Consistency can be hard when there is no end goal or clear pay off, so instead work towards something small that makes you feel good. The satisfaction from small achievements often becomes a motivating factor in staying consistent so definitely recognise the journey and be proud of the small things!
★ John Grisham set a micro goal to write one page a day while studying law at University, because writing a book was too much. A year later he had finished A Time To Kill.
Ultimately mini goals make us smile, and for many people it’s that little boost that keeps momentum going because simply put – It increases our happiness and boosts our mood!
3. Anticipate the dips and downs.
When setting out to be consistent, ask yourself “what will I do when I hit the slump?”
If your thinking “I’ll probably quit” then things aren’t going to work well as slumps and dips are normal!
If you can plan ahead, honour the feelings and still pick yourself up, then even when inconsistent, your consistently being mindful of your plans and needs. And that is something to be proud of.
4. Get out of your own head.
When you start telling yourself your no good at staying consistent, or there is no point anyway – get out your own way and cut the negative self talk. If you wouldn’t say it to a friend, don’t say or think it about yourself!
Whether it’s looking for a group online with the same hobby or goal, speaking to a friend or something completely different, make time to speak to others so you regain that belief in yourself again. And this leads nicely to our next point.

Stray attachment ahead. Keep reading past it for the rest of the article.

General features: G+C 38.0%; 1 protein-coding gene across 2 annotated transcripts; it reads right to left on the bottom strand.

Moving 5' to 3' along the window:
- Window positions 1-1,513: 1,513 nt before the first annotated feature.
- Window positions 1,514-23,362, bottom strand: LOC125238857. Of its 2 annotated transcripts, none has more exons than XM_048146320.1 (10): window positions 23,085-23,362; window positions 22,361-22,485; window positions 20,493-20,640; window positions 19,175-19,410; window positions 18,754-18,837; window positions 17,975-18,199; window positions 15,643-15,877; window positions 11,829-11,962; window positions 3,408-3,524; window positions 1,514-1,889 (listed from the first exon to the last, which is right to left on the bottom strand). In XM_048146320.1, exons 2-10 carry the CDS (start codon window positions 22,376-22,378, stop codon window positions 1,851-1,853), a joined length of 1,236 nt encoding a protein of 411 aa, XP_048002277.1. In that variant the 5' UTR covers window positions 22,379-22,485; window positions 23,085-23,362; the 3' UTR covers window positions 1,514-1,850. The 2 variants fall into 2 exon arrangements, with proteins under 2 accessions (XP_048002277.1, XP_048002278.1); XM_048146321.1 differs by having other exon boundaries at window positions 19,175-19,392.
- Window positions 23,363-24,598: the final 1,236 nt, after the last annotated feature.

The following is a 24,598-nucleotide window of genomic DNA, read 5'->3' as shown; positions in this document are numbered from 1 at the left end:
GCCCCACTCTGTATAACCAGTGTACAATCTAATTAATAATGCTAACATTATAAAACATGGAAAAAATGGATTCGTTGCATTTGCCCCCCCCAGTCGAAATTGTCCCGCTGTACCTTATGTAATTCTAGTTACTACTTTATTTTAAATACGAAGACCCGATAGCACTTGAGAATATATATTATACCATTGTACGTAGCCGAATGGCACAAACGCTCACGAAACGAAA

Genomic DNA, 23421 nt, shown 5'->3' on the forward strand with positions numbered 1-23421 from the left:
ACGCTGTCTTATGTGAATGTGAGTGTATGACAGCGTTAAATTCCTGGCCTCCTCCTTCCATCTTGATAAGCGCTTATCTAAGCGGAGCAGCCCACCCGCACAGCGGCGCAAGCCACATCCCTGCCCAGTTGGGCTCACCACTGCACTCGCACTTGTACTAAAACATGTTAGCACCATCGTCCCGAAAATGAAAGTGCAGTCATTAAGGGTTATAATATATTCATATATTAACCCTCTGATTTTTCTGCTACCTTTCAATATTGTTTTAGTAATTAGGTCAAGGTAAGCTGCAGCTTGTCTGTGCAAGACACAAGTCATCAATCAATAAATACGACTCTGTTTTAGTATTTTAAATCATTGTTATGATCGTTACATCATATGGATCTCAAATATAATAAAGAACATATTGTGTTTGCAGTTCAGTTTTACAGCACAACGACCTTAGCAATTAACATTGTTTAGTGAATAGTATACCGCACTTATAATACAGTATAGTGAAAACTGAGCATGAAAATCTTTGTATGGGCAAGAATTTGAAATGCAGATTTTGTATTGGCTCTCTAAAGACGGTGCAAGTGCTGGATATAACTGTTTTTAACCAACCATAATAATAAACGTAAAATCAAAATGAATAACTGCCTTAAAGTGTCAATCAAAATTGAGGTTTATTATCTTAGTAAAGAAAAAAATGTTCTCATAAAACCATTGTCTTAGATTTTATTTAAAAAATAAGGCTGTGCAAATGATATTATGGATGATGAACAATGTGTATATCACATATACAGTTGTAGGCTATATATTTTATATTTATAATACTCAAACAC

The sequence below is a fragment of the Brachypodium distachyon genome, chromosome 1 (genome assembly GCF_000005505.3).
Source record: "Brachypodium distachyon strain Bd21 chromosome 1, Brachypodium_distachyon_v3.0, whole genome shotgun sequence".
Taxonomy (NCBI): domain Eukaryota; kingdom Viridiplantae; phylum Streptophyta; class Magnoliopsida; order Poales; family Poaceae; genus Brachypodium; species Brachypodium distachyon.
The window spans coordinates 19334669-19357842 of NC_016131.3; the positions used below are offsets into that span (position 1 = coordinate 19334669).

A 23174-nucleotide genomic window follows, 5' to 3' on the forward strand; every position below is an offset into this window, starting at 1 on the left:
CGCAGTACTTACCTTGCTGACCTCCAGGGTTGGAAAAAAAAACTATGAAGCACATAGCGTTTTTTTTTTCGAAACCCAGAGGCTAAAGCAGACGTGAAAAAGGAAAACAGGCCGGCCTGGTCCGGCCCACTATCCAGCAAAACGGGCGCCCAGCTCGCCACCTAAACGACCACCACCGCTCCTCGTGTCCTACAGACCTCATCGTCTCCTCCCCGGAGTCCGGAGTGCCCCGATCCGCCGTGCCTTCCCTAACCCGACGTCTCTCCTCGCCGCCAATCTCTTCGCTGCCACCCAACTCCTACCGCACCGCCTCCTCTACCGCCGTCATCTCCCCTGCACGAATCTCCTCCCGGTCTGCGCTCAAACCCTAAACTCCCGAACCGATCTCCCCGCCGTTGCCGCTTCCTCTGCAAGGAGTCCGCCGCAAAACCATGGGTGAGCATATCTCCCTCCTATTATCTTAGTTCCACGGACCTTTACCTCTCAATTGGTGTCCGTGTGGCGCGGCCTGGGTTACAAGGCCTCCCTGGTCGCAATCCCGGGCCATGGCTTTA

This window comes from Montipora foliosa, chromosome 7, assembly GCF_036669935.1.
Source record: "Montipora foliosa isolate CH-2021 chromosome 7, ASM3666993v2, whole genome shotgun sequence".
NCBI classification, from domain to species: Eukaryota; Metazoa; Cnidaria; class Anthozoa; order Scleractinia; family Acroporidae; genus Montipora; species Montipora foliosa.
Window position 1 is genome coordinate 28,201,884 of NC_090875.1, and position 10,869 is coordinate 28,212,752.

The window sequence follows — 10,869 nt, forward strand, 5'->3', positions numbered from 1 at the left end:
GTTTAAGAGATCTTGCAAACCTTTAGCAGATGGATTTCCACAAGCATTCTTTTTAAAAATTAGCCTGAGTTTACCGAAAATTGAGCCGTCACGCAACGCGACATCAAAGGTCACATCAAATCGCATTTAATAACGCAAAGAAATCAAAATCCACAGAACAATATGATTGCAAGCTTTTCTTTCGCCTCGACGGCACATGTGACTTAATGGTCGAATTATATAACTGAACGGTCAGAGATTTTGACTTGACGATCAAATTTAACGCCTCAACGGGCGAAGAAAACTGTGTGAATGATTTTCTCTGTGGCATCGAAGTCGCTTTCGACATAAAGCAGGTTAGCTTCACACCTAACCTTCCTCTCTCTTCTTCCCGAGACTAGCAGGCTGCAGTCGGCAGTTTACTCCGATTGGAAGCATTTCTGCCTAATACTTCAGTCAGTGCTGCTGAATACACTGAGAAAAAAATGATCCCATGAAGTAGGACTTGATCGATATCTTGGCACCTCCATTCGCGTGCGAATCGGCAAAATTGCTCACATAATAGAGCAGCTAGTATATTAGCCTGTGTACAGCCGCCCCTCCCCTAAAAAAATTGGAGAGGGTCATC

5. Find your tribe and find your boosters
What is your 'pick me up' plan? Because consistency is much easier when you have those who support you, whether it’s friends, colleagues, or group members, to look to.
Whether it's simply those on the same path, having others to communicate with, seek support from, or share ideas with, group support has been shown to improve your mental health, can help you stay consistent, and help you recognise when its time for change.
But also, find your booster – what lifts you up, raises your mood and gives you the boost to take action? Is it a song? Blogs? Someone you follow on social media?
I have clients who struggle with consistently keeping their home as tidy as they would like, so when they are struggling they watch some quick videos on You Tube of house clean transformations to motivate them into action!
Another client keeps a Pinterest board called ‘Gymspiration’ of what health and fitness looks like for her, and what she is aiming for.
Find your people, and find your boosters – adding these kind of things to your mindful ‘toolkit’ means you know how to get back on track when you need to.
6. Forgive yourself and move on.
If you dropped your phone on the ground, you wouldn’t stand on it 10 times to make sure it was smashed, you would pick it up, dust if off, and pop it back in your pocket. There is no reason not do this (regardless of what your staying consistent or inconsistent with).
There are no benefits in punishing yourself and not doing something, just because you think you have messed up your consistency - so start again! It doesn’t really matter how often you start over, what matters is the effort.
If on the other hand, you find you are repeatedly not starting over, and avoiding it, we need to reconsider point 1.
I hope some of these resonate with you, and help you appreciate that ok to be consistently inconsistent, because you have permission to change your mind and discover new things.
This means that consistency will also look and feel differently, at different parts of our life, because our needs change, our priorities change and what we want for our self also changes.
I say embrace the change, be kind to yourself and absolutely recognise that who you are, and what you do are enough.
Love & Light Jennifer